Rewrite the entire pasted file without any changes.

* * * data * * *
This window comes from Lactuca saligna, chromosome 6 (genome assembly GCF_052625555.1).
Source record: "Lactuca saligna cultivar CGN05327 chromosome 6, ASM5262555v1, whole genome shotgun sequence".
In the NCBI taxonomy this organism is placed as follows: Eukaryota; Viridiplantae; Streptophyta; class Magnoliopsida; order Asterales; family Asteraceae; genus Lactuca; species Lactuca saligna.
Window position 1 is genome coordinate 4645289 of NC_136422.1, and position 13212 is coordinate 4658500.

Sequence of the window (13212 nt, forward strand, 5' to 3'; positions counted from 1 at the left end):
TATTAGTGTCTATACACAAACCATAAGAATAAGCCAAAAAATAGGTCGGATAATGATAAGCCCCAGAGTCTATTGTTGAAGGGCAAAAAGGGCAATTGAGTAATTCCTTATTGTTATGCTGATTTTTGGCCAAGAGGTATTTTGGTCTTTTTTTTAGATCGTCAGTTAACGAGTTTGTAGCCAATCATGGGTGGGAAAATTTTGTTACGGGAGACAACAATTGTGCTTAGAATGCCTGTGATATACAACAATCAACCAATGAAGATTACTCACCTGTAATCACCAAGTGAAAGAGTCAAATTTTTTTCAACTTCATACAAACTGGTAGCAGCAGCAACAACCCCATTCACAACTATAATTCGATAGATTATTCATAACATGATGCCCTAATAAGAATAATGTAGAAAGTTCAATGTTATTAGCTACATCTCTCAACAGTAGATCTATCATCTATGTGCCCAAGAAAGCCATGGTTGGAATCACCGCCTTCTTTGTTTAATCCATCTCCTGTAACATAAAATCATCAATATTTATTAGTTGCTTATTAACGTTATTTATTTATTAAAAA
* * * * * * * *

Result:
This window comes from Lactuca saligna, chromosome 6 (genome assembly GCF_052625555.1).
Source record: "Lactuca saligna cultivar CGN05327 chromosome 6, ASM5262555v1, whole genome shotgun sequence".
In the NCBI taxonomy this organism is placed as follows: Eukaryota; Viridiplantae; Streptophyta; class Magnoliopsida; order Asterales; family Asteraceae; genus Lactuca; species Lactuca saligna.
Window position 1 is genome coordinate 4645289 of NC_136422.1, and position 13212 is coordinate 4658500.

Sequence of the window (13212 nt, forward strand, 5' to 3'; positions counted from 1 at the left end):
TATTAGTGTCTATACACAAACCATAAGAATAAGCCAAAAAATAGGTCGGATAATGATAAGCCCCAGAGTCTATTGTTGAAGGGCAAAAAGGGCAATTGAGTAATTCCTTATTGTTATGCTGATTTTTGGCCAAGAGGTATTTTGGTCTTTTTTTTAGATCGTCAGTTAACGAGTTTGTAGCCAATCATGGGTGGGAAAATTTTGTTACGGGAGACAACAATTGTGCTTAGAATGCCTGTGATATACAACAATCAACCAATGAAGATTACTCACCTGTAATCACCAAGTGAAAGAGTCAAATTTTTTTCAACTTCATACAAACTGGTAGCAGCAGCAACAACCCCATTCACAACTATAATTCGATAGATTATTCATAACATGATGCCCTAATAAGAATAATGTAGAAAGTTCAATGTTATTAGCTACATCTCTCAACAGTAGATCTATCATCTATGTGCCCAAGAAAGCCATGGTTGGAATCACCGCCTTCTTTGTTTAATCCATCTCCTGTAACATAAAATCATCAATATTTATTAGTTGCTTATTAACGTTATTTATTTATTAAAAA